Not so with the ALO cable for the K702's. This difference, I could heard. I was really startled by it when after listening for a long time to the ALO cable and switched back to the stock. Uncle Erik is now trying to tell me I imagined it with the power of suggestion. Placebo is a hell of thing if this is the case. Unpredictable and not just based on what's consciously felt or thought. It doesn't seem to be selective either since in some important and expensive cases, I haven't heard a difference.
post #37 of 99
I think someone in these forums may have referred me to Dan Ariely, Professor of Behavioral Economics at Duke. Check out This Video of one of his lectures on Why Placebos Work. I checked out a few additional videos - you'll find several links to the right - fascinating stuff presented with humor and on a level that anyone can relate to. If you are interested in Placebo effect check it out. Here's his lecture at the TED conference.
post #38 of 99
Ever!
post #39 of 99
With all respect to the op, I don't think that these articles address the effect of expectation, hope, vision, etc. on auditory experience. They address somatic health effects of expectation over a period of days and weeks, which is not the same thing. The effect of top-down mechanisms on activity in primary sensory cortex has been demonstrated many times. In English, this means that activity in the cortex most directly connected to sensory organs (retina, cochlea) is strongly affected by other (sense, memory, attention) systems in the brain and not just external inputs.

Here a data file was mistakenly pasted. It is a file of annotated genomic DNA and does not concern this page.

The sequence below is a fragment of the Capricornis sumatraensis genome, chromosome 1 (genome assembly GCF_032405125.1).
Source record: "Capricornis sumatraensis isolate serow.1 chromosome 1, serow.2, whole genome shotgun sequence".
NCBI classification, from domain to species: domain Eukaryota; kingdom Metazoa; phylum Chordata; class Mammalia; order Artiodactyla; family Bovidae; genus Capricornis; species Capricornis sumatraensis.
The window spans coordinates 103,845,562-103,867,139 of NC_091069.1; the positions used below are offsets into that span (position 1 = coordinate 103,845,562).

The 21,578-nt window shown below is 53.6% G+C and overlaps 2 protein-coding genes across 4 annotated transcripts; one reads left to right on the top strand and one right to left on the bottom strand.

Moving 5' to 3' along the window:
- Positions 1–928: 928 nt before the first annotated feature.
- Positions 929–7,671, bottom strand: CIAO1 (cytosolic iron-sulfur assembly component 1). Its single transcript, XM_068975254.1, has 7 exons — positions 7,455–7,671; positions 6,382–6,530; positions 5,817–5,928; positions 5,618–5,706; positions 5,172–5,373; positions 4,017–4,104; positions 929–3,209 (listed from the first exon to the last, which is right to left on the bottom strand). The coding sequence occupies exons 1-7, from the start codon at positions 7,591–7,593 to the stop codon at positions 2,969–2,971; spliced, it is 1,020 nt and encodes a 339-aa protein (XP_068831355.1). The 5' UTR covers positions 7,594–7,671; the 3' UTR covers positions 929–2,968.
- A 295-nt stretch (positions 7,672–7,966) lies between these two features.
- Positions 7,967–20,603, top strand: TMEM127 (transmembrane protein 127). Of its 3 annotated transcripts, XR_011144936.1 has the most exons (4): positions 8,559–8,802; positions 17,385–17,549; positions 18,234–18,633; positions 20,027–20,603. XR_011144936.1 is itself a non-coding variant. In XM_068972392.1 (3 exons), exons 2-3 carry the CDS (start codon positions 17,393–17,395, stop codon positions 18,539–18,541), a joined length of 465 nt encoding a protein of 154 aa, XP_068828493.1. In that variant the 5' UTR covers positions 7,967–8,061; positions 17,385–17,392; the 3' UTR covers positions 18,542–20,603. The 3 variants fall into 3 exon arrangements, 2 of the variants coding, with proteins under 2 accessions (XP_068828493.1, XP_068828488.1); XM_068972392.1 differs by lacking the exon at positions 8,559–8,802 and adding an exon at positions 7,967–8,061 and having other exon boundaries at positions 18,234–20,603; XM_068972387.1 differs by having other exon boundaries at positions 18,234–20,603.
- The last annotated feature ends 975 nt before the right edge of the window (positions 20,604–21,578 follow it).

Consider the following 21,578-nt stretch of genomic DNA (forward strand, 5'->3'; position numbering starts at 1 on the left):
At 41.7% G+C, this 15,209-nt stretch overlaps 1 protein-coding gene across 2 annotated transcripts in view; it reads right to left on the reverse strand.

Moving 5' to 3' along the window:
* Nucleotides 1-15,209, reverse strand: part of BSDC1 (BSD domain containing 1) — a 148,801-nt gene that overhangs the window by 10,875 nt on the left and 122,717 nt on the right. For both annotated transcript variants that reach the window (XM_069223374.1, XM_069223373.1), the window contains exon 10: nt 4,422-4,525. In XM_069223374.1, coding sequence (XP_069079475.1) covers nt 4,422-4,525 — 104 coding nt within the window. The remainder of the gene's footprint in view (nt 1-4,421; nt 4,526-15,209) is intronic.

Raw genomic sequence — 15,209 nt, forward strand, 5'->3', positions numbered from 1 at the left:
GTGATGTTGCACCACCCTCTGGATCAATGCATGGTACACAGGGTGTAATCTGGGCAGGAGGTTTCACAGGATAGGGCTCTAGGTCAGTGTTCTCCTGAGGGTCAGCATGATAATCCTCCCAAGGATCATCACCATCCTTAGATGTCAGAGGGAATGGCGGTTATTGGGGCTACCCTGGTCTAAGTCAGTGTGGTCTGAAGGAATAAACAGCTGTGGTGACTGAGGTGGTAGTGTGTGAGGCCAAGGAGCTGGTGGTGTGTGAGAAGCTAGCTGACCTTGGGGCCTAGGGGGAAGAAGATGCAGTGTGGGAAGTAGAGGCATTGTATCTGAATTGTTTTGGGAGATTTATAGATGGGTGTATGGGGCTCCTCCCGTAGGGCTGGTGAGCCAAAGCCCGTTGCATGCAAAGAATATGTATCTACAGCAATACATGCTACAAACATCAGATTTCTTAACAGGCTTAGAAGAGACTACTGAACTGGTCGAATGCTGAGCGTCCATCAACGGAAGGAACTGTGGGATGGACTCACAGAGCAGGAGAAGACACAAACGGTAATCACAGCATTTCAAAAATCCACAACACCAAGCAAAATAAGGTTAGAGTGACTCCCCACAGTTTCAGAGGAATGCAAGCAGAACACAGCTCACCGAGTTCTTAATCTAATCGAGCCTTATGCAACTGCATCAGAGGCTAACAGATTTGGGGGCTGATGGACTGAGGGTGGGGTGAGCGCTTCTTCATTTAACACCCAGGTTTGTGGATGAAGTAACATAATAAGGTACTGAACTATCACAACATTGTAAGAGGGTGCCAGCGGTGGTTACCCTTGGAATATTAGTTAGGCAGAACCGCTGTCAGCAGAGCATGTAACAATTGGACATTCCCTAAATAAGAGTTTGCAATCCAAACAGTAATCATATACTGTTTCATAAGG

e.g. the last 3 sentences of this abstract
Anatomy of the auditory cortex

or the last sentence of this abstract
Corticofugal modulation of the information processing in the auditory thalamus

and there are many, many other studies.

(this is not to say that cables do or do not affect produced sound, i don't know)
post #40 of 99
Thread Starter 
Quote:
Originally Posted by jax View Post
I think someone in these forums may have referred me to Dan Ariely, Professor of Behavioral Economics at Duke. Check out This Video of one of his lectures on Why Placebos Work. I checked out a few additional videos - you'll find several links to the right - fascinating stuff presented with humor and on a level that anyone can relate to. If you are interested in Placebo effect check it out. Here's his lecture at the TED conference.
Thanks thats an excellent link thanks.

Quote from Futurama.....

Amy: You should try homeopathic medicine, Bender. Take some zinc.
Bender: I'm 40% zinc!
Amy: Then take some Echinacea, or St. John's wort.
Professor Farnsworth: Or a big, fat placebo! It's all the same crap!
post #41 of 99
Quote:
Originally Posted by mesasone View Post
So what you're saying is that if you believe putting a couple of extra 99 into the purity percentage of a copper wire, your ears will reconfigure or recalibrate themselves so that the sound really does sound better?